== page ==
The FAFSA is your key to unlocking financial assistance for college.

The 2022—2023 FAFSA opens on October 1, and it's your key to unlocking financial assistance for college.  But for many students and their parents, the process seems complicated and confusing. North Central Michigan College is here to help by busting three common FAFSA myths.

Myth #1: I won’t qualify for any aid because my parent(s) make too much money.

FACT:  Don’t make assumptions when it comes to federal financial aid awards.  There is no financial cutoff for federal student aid.  While it’s true that some types of aid, like Pell grants, are based on demonstrated need, many factors besides income level are considered to determine aid amounts.

Almost all students who complete the FAFSA qualify for some form of federal financial aid.

Plus, many colleges and universities require you to have a completed FAFSA on file before they will award their own institutional scholarships. You could be missing out on a lot of money if you don’t complete the FAFSA.

Myth #2: I won’t qualify for any aid because I don’t receive any financial support from my parent(s).

FACT: Even if your parent(s) are not currently supporting you financially –– and even if you’re not living with them­­ –– you’ll still need their information to fill out the FAFSA.  Unless any of these circumstances apply to you, you are considered a “dependent student.”  All dependent students must provide financial information from their legal parents (biological or adoptive).

When you complete the FAFSA, you’ll be asked whether you are able to provide your parents’ financial information.  Hopefully your parents will work with you on this, even if they cannot help you pay for your college expenses, and even if they’re not currently supporting you financially.  If they are not willing to provide their financial information, you will select this option: “I am unable to provide information about my parent(s).”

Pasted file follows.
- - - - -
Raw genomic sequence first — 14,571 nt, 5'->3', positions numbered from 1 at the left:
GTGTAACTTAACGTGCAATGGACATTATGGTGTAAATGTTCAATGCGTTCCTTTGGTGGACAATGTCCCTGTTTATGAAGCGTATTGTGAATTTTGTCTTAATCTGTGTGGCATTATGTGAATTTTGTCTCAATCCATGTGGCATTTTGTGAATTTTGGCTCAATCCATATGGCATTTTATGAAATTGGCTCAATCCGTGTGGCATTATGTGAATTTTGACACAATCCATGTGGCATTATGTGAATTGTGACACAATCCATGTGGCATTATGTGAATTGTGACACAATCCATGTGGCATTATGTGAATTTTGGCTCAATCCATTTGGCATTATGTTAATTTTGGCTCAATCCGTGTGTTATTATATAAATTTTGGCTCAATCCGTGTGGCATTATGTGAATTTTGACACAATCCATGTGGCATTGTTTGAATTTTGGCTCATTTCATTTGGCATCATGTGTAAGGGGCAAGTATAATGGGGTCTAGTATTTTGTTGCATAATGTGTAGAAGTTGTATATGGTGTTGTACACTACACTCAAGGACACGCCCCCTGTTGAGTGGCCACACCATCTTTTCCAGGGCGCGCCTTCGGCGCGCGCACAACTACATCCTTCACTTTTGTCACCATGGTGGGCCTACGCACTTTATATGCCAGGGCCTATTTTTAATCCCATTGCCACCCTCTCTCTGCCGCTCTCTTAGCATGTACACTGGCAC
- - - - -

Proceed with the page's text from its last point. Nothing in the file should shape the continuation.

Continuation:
Not having your parents’ financial information will limit the types and amount of financial aid you’re eligible to receive.  It’s important to do all that you can to work with your parents on the FAFSA.

Myth #3: If my parent(s) complete the FAFSA with me, they will have to pay for my college costs.

FACT: The Department of Education uses financial information from your parents to determine your expected family contribution, or EFC.  

Your EFC is simply a measure used to determine what types and how much aid eligibility you have.  It’s only an estimate.  It does not equal the amount you will pay for college, and the amount you actually pay might end up being much lower or higher.

Colleges subtract your EFC from their cost of attendance for one year, including tuition.  This is how they calculate your financial need.  It’s also how colleges decide which kind of financial aid package to offer you.

Once you know what your financial award will be, you can talk to your parents about how to pay for any costs not covered by financial aid.

Did you know?  When you complete the FAFSA, you must list the FAFSA code for at least one college you’d like to receive your information.  You can list up to 10 colleges if you’re filling out the FAFSA online, but only a maximum of four colleges if you’re competing a PDF version of the FAFSA.  The college(s) you list will receive your information within a few days, but they might not contact you with a financial aid offer immediately. North Central Michigan College’s FAFSA code is 002299.

Katie Malone photo

Katie Malone is North Central's director of Financial Aid and resident FAFSA guru.